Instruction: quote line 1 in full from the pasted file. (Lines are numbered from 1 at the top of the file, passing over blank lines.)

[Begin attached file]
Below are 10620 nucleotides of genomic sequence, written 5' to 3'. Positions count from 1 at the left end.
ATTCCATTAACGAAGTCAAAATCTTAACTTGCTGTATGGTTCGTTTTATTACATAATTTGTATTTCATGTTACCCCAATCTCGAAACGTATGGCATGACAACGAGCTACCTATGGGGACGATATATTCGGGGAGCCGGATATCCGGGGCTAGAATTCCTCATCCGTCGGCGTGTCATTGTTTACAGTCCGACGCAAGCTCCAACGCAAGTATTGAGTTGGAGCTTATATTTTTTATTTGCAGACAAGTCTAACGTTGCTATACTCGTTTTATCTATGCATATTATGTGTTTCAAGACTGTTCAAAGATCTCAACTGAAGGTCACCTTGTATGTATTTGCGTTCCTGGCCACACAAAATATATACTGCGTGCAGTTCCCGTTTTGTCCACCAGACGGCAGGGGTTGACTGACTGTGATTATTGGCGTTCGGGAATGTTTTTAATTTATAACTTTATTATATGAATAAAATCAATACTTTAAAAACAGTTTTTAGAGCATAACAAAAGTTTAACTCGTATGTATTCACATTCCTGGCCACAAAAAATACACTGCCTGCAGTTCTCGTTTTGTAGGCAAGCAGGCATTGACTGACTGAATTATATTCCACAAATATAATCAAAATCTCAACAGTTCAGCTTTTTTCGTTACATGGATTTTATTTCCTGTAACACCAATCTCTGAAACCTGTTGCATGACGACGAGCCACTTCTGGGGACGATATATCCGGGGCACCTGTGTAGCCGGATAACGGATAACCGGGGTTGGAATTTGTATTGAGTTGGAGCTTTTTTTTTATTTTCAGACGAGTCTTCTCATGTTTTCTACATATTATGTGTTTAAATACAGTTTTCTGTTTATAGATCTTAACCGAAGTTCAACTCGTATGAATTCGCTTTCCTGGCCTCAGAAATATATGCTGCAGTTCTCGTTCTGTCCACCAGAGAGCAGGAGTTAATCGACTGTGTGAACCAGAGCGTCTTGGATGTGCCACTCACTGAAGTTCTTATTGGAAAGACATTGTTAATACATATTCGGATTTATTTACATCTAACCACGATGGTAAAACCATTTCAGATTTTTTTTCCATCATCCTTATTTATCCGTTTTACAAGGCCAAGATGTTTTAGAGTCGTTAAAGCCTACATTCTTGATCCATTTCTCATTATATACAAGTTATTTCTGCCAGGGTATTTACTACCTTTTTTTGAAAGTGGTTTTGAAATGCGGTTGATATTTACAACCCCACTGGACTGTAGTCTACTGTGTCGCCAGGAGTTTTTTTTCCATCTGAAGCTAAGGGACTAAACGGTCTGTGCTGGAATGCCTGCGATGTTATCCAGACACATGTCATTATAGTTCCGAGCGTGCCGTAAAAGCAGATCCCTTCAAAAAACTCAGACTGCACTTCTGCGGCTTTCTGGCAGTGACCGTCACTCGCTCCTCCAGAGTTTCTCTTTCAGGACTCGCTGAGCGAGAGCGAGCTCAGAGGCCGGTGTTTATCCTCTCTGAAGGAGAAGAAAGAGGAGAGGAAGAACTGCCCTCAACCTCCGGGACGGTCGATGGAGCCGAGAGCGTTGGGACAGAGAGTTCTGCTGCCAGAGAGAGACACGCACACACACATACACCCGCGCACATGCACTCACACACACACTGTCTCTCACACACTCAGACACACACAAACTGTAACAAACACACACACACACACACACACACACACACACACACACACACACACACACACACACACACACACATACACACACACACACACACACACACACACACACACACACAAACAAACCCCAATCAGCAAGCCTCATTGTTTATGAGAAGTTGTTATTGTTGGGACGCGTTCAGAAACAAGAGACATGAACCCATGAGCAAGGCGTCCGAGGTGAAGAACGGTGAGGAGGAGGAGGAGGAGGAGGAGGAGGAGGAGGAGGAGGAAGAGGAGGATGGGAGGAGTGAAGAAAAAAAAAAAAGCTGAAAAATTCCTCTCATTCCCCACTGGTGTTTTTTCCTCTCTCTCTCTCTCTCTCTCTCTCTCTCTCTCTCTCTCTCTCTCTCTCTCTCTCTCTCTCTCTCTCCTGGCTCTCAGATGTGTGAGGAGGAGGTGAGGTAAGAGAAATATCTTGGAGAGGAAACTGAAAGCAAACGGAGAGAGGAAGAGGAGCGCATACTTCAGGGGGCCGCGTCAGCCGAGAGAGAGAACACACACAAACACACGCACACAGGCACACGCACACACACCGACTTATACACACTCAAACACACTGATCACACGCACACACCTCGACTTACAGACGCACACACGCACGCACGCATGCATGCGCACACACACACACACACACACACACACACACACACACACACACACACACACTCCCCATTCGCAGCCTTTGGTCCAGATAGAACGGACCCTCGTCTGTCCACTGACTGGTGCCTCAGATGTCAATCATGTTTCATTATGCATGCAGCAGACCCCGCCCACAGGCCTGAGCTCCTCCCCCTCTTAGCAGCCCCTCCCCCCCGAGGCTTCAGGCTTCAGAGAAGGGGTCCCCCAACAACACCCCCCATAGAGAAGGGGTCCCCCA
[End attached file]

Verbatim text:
Below are 10620 nucleotides of genomic sequence, written 5' to 3'. Positions count from 1 at the left end.